The last time we looked at the President’s job approval numbers was in the wake of the shutdown that lasted from December 22nd to January 25th. As expected given the fact that polling throughout the shutdown made it clear that voters blamed the President, and to some extent Congressional Republicans, for the shutdown far more than they blamed Congressional Democrats. In the six weeks or so that have passed since then, though, it’s clear that the President’s base has returned to him just as it has in the past. What that suggests is that, while it is unlikely that we’re going to see the President enter positive territory any time soon, it is clear that the President’s political fortunes aren’t quite as dire as some of his opponents would like to believe. If Trump’s job approval were to drop below 40% and stay there for a sustained period of time, then he’d have something to worry about. What these numbers suggest is that notwithstanding all the controversy and all of the inflammatory rhetoric there is still a floor to the President’s support that means that ruling out the possibility of re-election in 2020 is, to say the least, a premature conclusion.

All that being said, there are some numbers in the new poll that should be signs of concern for the President:

Amid the increased approval rating, the poll found an array of warning signs for Mr. Trump.

Mr. Trump leads a generic Democratic opponent, 46% to 40%, in five Midwestern states he carried in 2016: Indiana, Michigan, Ohio, Pennsylvania and Wisconsin. But he trails a generic Democrat, 50% to 39%, in five Sun Belt states Democrats aim to flip in 2020: Arizona, Florida, Georgia, North Carolina and Texas.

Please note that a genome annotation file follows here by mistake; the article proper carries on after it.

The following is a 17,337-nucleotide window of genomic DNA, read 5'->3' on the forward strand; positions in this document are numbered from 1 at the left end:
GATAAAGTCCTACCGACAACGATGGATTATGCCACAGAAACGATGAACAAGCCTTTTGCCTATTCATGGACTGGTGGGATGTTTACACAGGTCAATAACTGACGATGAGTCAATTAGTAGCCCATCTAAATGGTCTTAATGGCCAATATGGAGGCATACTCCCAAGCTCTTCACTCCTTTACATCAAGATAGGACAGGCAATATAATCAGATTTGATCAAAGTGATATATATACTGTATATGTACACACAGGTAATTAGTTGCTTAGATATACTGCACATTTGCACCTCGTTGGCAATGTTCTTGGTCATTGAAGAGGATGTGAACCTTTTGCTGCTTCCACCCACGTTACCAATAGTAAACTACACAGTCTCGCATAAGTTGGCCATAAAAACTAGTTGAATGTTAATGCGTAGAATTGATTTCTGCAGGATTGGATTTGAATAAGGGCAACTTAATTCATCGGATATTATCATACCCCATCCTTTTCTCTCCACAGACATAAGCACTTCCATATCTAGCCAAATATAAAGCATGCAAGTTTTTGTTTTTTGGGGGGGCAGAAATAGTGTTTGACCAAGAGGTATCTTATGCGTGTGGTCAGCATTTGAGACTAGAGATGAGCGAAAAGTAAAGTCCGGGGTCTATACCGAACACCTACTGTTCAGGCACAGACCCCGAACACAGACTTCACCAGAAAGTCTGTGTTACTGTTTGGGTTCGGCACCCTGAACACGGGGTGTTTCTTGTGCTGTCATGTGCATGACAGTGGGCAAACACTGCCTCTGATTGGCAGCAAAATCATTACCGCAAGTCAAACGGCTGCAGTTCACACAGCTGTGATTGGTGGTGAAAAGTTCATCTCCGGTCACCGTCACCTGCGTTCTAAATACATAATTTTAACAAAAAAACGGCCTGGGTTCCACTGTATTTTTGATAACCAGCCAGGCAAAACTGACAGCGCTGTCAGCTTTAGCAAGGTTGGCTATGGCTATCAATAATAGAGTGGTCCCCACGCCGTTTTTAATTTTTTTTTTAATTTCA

(…)

The poll also found that majorities of Americans believe the Democratic position on climate change, health care, immigration and abortion rights are within the political mainstream, while majorities see the GOP position on those issues as outside of the mainstream. On fiscal issues and taxes, a roughly equal number of people found both parties within and outside the mainstream of opinion.

The poll gave hints that this could shift as Democratic presidential candidates and lawmakers add detail to their proposals. When respondents were asked whether they were willing to pay higher taxes so that everyone could have health-care coverage, half said yes and half said no.

Assessing Mr. Trump’s position ahead of the 2020 election, Mr. McInturff, the Republican pollster, noted that 53% of Americans in the survey said they didn’t expect an economic recession in the next year, compared with 33% who foresaw one. “As long as the economic numbers look like this, and there are no combat deaths around the world—that always keeps an incumbent president in the game.” he said.

Warning signs for Mr. Trump, he said, include a core of voters who say they won’t consider supporting his re-election, along with the majorities of voters who say Democrats are in the political mainstream on key issues while Republicans aren’t. When a candidate’s approval ratings are in the low- to mid-40s, Mr. McInturff said, “you’re in the ballgame, but you’re on the soft end of the stick in terms of a starting point to where you need to be in a two-person race.”

Mr. Yang, the Democratic pollster, said Democrats aiming to win back the White House should be wary of an economy widely seen as strong, as well as the Democratic tilt among people who say the country needs a third party in national elections. Those Democrats could be at risk of voting for an independent.

“To me, that’s a caution signal,” Mr. Yang said.

It is, quite obviously, far too early to make any prognostications about the 2020 election based on these or any other numbers. That being said, it’s worth keeping in mind that it’s exceedingly rare for a President with negative job approval numbers at election time to get reelected and, absent a situation similar to what we saw in 2016 when third-party candidates such as Jill Stein and Gary Johnson received a combined total of roughly 6% of the popular vote and roughly 13.4% in the three Midwestern states that decided the election. it’s unlikely that Trump will be able to pull off a repeat of what happened in 2016 when he won the Electoral College but lost the Popular Vote. That being said. the fact that Trump continues to bounce back from the lows he experiences in the polls suggests that counting him out at this point is, at best, premature.